Deep Purple and Judas Priest performed on this day in 2018 at the Centre Videotron in Quebec City, Canada.
Deep Purple were at this time on their Long Goodbye Tour, supporting their album Infinite. For quite a while, Infinite was treated as quite likely their last album ever, with the Long Goodbye Tour explicitly marketed as the last major tour to go along with it. The release of Whoosh! scuttled the first of those suppositions, though the COVID-19 worldwide pandemic means the jury is still out on whether Deep Purple will ever again tour like they did with the Long Goodbye Tour. To date, this is the last time Deep Purple performed in Canada.
For this particular leg of the tour, Purple partnered with Judas Priest. Both were supported by The Temperance Movement. One of the members of that group, Nick Ffyfe, actually filled in for Roger Glover at one point while he went on paternity leave.
The setlist on this night favored the band’s earlier works almost exclusively. In fact, they didn’t play a single song from Infinite, ostensibly the album which they were touring to support! The only two songs from the Morse Era were “Sometimes I Feel Like Screaming” from Purpendicular and “Uncommon Man” from Now What?! Two songs from the 80s, “Knockin’ at Your Back Door” and “Perfect Strangers”, were also on the list. Every other song was from the late 60s/early 70s and included mostly their big hits. Of these songs, “Bloodsucker” from In Rock counts as the least common onstage. However, nothing in particular would count as a deep cut, in my opinion.
Part of this fairly conservative setlist has to do with the fact that Purple was a co-headliner with Judas Priest rather than the sole big act. This inevitably left them with less stage time. It also relates to their more conservative practices in North America as compared to Europe, where they tend to stick to more of the old hits rather than bring in new stuff.
Portions of the Long Goodbye Tour were plagued by issues with Ian Gillan’s voice or Steve Morse’s hand, especially early on. By the time this concert rolled around, however, both issues were mostly things of the past. The band was electric on this night, playing with incredible energy and synergy and interacting with the audience with great ease.
How do I know this? Simple. I was in the front row, in front of Don Airey and Steve Morse, that night, and was on the receiving end of some of that interaction. I even got Steve Morse’s setlist at the end of the night courtesy of his lovely guitar technician. Sir, thank you very much for probably the most valuable sheet and a half of printer paper in my house!
There’s no known public recording of this particular concert, though various songs have surfaced on YouTube.
The Actual Experience of A Purple Meet and Greet
As well as seeing the group, I got a chance to meet them prior to the show at the meet and greet. I almost missed it as I struggled to find the directions to the place, but a kind waitress pointed me the right way. To the lovely waitress who works the small pub-ish place on the first floor of Centre Videotron, I am in your debt.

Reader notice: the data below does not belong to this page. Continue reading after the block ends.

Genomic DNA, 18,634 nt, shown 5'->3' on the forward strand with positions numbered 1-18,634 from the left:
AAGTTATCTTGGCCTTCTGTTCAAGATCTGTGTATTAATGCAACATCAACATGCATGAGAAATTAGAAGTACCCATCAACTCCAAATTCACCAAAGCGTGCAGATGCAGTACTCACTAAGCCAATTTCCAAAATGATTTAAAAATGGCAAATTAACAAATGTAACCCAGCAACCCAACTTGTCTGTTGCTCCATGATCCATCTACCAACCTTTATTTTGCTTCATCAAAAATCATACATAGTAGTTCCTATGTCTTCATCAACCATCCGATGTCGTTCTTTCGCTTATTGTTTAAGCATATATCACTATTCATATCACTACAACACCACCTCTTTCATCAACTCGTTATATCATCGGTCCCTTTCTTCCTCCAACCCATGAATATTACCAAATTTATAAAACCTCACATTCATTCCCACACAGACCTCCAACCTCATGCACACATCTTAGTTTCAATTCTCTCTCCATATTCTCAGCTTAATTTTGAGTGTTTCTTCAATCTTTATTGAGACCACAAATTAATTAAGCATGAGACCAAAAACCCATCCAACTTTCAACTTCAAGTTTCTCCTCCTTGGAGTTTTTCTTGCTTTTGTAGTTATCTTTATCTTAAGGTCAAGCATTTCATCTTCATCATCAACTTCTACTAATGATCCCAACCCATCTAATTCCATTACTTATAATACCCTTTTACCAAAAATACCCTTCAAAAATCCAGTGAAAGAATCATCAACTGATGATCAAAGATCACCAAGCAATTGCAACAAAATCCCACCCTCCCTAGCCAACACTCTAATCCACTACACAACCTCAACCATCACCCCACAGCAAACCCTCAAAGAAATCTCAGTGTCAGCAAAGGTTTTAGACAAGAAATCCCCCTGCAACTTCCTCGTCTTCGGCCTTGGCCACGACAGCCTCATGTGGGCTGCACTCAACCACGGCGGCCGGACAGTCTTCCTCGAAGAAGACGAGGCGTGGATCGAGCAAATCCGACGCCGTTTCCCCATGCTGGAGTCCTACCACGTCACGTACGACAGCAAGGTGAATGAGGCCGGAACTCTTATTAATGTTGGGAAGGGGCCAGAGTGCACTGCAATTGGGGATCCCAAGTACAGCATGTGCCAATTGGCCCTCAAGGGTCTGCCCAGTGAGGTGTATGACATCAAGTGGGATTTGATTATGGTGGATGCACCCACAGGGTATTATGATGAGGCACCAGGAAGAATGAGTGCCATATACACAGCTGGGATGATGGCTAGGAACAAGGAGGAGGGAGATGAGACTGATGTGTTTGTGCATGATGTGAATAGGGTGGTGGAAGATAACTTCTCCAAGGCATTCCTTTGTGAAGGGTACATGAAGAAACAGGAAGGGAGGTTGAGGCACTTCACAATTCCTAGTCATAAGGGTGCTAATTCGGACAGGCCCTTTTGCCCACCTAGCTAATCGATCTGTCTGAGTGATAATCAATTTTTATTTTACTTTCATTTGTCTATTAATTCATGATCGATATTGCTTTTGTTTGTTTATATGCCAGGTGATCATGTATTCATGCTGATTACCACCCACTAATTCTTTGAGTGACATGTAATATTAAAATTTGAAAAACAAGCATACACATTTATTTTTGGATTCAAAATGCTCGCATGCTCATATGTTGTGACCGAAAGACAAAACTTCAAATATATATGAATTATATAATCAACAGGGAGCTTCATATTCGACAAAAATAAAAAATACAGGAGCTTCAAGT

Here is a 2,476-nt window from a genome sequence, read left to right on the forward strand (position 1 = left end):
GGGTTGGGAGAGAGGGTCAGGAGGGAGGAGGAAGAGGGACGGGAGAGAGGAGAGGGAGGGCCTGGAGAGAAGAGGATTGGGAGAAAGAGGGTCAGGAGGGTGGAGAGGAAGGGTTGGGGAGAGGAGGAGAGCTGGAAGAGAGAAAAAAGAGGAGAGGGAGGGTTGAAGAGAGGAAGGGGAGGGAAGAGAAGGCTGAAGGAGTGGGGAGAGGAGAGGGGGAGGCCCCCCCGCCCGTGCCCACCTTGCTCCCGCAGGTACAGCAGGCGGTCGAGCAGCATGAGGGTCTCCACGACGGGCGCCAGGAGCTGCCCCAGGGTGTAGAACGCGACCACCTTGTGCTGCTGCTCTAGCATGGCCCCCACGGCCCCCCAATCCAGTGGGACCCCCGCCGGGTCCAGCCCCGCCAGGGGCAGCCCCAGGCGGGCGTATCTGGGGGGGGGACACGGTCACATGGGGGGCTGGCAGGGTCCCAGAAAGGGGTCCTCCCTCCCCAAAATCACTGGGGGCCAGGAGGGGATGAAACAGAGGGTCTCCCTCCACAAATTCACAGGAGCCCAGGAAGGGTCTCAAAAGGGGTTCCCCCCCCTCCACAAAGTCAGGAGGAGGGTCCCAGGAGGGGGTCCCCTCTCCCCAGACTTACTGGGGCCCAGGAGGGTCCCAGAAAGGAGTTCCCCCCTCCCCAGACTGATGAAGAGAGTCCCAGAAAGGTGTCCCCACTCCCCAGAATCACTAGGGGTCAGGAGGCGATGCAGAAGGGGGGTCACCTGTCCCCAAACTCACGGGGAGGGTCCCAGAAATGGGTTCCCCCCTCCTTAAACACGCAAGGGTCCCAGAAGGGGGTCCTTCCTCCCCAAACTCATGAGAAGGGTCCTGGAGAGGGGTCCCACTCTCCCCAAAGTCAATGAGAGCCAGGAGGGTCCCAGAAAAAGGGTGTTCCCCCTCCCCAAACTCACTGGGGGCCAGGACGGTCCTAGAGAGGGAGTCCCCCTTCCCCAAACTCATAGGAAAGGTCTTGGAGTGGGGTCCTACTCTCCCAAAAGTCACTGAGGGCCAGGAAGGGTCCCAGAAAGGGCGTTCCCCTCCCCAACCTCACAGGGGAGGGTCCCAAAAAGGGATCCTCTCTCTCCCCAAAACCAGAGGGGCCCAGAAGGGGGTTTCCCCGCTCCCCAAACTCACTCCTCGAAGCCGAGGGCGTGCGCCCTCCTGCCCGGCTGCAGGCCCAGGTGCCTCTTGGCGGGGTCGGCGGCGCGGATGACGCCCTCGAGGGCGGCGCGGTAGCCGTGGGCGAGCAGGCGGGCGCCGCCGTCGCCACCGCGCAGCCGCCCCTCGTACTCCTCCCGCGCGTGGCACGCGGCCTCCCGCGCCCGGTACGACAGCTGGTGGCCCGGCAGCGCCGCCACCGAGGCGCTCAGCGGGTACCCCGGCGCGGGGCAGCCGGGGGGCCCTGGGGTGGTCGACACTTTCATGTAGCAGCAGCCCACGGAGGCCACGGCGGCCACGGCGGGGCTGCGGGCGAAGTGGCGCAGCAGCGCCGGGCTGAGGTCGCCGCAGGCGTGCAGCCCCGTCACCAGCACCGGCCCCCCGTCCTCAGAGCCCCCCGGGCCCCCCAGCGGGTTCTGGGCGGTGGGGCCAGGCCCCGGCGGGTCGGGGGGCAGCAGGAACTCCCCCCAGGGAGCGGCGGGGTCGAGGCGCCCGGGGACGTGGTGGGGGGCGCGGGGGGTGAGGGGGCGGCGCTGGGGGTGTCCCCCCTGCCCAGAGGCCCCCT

It after I got there that night that I learned something very important about the band: they’re nice. Very, very nice. Ian Paice was the first I met, so thus bore the brunt of my most starstruck, awkward ramblings; these included an apology for having brought the Time for Bedlam EP and a comment about how much I loved the song “Paradise Bar”. His response was “oh, bless you!”
Don Airey, meanwhile, got me telling him I was learning a piece of music he’d written “by hand!” I meant by ear. Sorry, Mr. Airey. I’m still learning that piece, by the way; it’s Colosseum II’s “Star Maiden/Mysterioso/Quasar”. Airey in general, incidentally, is surprisingly imposing in real life even though he’s very friendly and generally comes off in interviews as one of the more approachable ones. Perhaps, based on his long history of taking no shit (see: various incidents from his Rainbow tenure), this is to be expected.
Steve Morse came over next. He greeted everyone the same way: “Hi, I’m Steve!” and holding out his hand. The hand which currently has a lot of arthritic issues, if I’m correct. I was sure to shake it gently! I have a bit of a connection to Morse and his music, as I’ve detailed before; he went to the same University where I spent a great deal of musical time while growing up. When I told him, he was actually very excited, and even brought Roger Glover over to me to tell him that “hey, she went to U.M.!” He even asked if I’d performed at the venue there–“the one with the great acoustics”, as he called it. I actually did with my youth orchestra while growing up. Truly, it was an honor to talk with him about that!
Roger Glover, too, was very pleasant. He also had a bit of an imposing aura, especially compared to Steve Morse. He said a bit less, as it was time for full-band photographs, but was nonetheless similarly warm and friendly. I got a chance to speak to him a bit less at the time, sadly, but wrote to him on his website not long after about a few things, to which he responded.
Given what an embarrassing mess I was, hopefully the band doesn’t remember me too well! I remember them, though, and am incredibly grateful that I got a chance to meet these four gents. Perhaps I’ll get to interview them on this site one day…
- Personal experience, August 30, 2018